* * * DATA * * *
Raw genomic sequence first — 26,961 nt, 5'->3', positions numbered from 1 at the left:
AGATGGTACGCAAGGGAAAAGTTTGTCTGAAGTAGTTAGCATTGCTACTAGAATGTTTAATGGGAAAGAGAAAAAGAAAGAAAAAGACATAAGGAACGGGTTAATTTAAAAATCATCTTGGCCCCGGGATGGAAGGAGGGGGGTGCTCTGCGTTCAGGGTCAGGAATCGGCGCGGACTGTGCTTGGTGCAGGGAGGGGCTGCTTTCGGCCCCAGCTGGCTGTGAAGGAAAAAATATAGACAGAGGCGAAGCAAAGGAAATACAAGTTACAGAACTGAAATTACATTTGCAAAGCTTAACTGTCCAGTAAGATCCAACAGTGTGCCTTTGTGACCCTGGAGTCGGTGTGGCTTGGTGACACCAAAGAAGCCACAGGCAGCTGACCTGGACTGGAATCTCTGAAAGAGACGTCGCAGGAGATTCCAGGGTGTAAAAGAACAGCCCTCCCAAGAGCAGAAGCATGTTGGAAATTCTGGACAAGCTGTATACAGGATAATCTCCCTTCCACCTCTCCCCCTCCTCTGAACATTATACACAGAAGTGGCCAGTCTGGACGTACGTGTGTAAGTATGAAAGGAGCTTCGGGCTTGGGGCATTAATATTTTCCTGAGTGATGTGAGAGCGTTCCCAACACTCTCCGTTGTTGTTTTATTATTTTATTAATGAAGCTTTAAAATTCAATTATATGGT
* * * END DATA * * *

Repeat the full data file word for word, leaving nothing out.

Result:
Raw genomic sequence first — 26,961 nt, 5'->3', positions numbered from 1 at the left:
AGATGGTACGCAAGGGAAAAGTTTGTCTGAAGTAGTTAGCATTGCTACTAGAATGTTTAATGGGAAAGAGAAAAAGAAAGAAAAAGACATAAGGAACGGGTTAATTTAAAAATCATCTTGGCCCCGGGATGGAAGGAGGGGGGTGCTCTGCGTTCAGGGTCAGGAATCGGCGCGGACTGTGCTTGGTGCAGGGAGGGGCTGCTTTCGGCCCCAGCTGGCTGTGAAGGAAAAAATATAGACAGAGGCGAAGCAAAGGAAATACAAGTTACAGAACTGAAATTACATTTGCAAAGCTTAACTGTCCAGTAAGATCCAACAGTGTGCCTTTGTGACCCTGGAGTCGGTGTGGCTTGGTGACACCAAAGAAGCCACAGGCAGCTGACCTGGACTGGAATCTCTGAAAGAGACGTCGCAGGAGATTCCAGGGTGTAAAAGAACAGCCCTCCCAAGAGCAGAAGCATGTTGGAAATTCTGGACAAGCTGTATACAGGATAATCTCCCTTCCACCTCTCCCCCTCCTCTGAACATTATACACAGAAGTGGCCAGTCTGGACGTACGTGTGTAAGTATGAAAGGAGCTTCGGGCTTGGGGCATTAATATTTTCCTGAGTGATGTGAGAGCGTTCCCAACACTCTCCGTTGTTGTTTTATTATTTTATTAATGAAGCTTTAAAATTCAATTATATGGT